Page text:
The tomb of the ‘unknown warrior’ in
  Westminster Abbey, London.

WHY UNKNOWN?

Nations have many reasons for devising post war rituals and building memorials to those who fought and in the 20th century to those who were killed. Most common are the war memorials often with the names of local men killed in war; less common are the cenotaphs – though there are some 400 around Britain alone – representing perhaps all the dead fighters. Many countries have also chosen to bury a ‘representative’ of some of its military war dead – this is the unknown soldier, elevated to ‘warrior’ in Britain.

The first known burial of soldiers identified as unknown took place in the American Civil war in 1866 when unknown soldiers of the American Union Army were buried in Arlington Cemetery. The expectation of relatives was that conscripts would be buried in individual marked graves. The soldiers buried in Arlington were buried there because they could not be identified and given a marked grave in Civil War cemeteries. The idea of marking of individual graves spread to Europe where in the Franco-Prussian war of 1870 - a high proportion of the dead were ‘unknown’ but most, then as before, were thrown in large mass graves. A number of people suggested that a single unidentified soldier should be selected as representative of all but the idea was not realized until 1920 when the French Soldat Inconu was interned under the Arc de Triomphe in Paris on the same day as the British unknown soldier was displayed in London.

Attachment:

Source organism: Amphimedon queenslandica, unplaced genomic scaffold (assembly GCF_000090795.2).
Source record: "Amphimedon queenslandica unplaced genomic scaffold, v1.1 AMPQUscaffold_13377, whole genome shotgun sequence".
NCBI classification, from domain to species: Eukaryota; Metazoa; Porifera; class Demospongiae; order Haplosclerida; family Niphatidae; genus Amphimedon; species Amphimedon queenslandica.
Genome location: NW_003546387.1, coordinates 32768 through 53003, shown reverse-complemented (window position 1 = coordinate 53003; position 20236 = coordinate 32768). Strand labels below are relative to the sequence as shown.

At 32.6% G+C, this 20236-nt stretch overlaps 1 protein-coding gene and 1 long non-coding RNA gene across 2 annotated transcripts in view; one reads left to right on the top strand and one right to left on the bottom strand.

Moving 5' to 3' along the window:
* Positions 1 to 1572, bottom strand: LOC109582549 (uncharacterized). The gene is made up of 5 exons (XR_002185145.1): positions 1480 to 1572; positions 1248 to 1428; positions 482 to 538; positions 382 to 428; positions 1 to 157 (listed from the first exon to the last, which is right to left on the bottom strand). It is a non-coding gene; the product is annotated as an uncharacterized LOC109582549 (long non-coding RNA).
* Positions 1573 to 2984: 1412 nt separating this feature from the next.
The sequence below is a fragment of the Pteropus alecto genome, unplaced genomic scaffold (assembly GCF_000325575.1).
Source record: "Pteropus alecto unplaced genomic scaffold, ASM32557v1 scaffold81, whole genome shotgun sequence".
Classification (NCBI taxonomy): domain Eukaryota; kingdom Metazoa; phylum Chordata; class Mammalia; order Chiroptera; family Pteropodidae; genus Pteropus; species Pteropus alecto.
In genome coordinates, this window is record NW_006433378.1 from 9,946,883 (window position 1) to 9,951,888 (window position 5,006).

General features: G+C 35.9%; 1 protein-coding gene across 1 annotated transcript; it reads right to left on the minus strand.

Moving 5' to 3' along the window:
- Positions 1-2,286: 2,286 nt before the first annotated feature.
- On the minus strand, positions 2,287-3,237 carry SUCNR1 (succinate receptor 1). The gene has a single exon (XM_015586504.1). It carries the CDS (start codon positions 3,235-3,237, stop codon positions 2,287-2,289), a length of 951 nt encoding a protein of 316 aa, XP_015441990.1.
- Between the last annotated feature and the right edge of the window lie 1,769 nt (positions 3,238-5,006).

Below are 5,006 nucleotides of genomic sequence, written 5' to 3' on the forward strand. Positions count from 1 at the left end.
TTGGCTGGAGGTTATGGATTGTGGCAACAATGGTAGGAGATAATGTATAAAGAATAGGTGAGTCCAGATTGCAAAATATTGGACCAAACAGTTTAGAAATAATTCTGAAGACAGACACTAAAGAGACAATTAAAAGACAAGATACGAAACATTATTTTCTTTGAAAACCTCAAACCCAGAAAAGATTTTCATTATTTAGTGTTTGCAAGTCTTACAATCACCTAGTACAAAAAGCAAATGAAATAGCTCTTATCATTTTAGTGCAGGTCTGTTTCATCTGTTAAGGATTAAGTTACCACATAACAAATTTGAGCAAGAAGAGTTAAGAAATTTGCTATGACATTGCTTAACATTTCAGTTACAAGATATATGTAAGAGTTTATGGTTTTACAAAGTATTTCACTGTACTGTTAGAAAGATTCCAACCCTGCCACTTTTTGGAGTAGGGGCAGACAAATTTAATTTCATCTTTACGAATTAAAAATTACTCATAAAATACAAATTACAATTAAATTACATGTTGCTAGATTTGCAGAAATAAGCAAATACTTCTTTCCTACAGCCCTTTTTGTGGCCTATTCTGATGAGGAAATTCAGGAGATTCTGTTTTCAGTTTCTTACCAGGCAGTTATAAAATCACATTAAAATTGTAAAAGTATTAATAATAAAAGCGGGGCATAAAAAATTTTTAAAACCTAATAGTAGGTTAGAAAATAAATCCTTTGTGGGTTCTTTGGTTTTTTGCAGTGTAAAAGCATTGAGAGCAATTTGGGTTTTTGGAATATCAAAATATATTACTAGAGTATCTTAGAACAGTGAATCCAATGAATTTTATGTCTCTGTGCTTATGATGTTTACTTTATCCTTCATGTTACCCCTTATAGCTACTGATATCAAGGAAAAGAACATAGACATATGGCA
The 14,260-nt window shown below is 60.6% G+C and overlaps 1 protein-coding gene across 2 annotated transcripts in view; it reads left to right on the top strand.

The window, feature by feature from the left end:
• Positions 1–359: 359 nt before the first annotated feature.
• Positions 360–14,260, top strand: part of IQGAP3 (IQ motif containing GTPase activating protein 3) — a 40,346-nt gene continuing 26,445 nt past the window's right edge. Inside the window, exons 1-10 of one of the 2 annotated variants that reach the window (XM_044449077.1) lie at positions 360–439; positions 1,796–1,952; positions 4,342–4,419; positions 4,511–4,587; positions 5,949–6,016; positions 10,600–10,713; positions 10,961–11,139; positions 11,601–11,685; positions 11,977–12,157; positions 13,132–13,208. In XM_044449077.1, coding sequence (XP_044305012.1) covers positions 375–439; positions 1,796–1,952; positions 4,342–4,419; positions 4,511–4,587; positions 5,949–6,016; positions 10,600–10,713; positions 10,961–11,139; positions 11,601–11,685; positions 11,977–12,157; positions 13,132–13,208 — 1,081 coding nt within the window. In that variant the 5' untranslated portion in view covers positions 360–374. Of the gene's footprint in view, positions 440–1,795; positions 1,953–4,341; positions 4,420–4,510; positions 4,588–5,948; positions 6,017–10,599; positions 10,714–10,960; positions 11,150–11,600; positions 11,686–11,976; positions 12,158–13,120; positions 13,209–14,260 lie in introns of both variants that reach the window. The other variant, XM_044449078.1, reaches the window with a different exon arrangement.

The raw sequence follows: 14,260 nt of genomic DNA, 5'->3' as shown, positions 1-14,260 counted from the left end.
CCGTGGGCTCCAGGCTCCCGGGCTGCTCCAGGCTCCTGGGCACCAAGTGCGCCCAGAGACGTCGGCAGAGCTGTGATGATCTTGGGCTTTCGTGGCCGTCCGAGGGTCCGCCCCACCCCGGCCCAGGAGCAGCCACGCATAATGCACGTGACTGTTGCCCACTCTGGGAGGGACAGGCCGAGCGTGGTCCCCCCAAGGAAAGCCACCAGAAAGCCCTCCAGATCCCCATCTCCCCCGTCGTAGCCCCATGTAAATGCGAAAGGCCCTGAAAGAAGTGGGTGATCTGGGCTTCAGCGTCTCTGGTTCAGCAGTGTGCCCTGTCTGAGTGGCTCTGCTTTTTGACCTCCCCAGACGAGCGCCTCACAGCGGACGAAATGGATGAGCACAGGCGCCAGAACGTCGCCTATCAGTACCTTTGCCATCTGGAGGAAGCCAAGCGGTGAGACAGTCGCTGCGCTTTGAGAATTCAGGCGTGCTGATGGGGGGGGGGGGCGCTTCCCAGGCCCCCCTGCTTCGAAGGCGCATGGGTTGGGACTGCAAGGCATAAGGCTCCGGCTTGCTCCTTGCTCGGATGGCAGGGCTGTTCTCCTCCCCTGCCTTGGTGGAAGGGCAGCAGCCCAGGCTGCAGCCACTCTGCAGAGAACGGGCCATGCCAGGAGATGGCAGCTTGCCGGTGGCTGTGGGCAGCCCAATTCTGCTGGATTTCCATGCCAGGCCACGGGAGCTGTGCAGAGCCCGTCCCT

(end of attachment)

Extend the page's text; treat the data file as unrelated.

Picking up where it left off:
Why unknown? As casualties mounted in the First World War increasing effort was made to identify not only the place of burial but the soldiers themselves. Soldiers were given insubstantial fibre identity disks to help identify the growing number of corpses. Many soldiers went to the considerable expense of buying their own more durable aluminium versions so in the event of them being killed their corpse could be identified. Despite this some 500,000 British soldiers alone remained unidentified often because only body parts remained. Even originally identified and buried soldiers could turn into unknown ones as heavy shelling churned the ground, the graves and tore the bodies into countless pieces.
Text taken from Voices for Peace interactive CD






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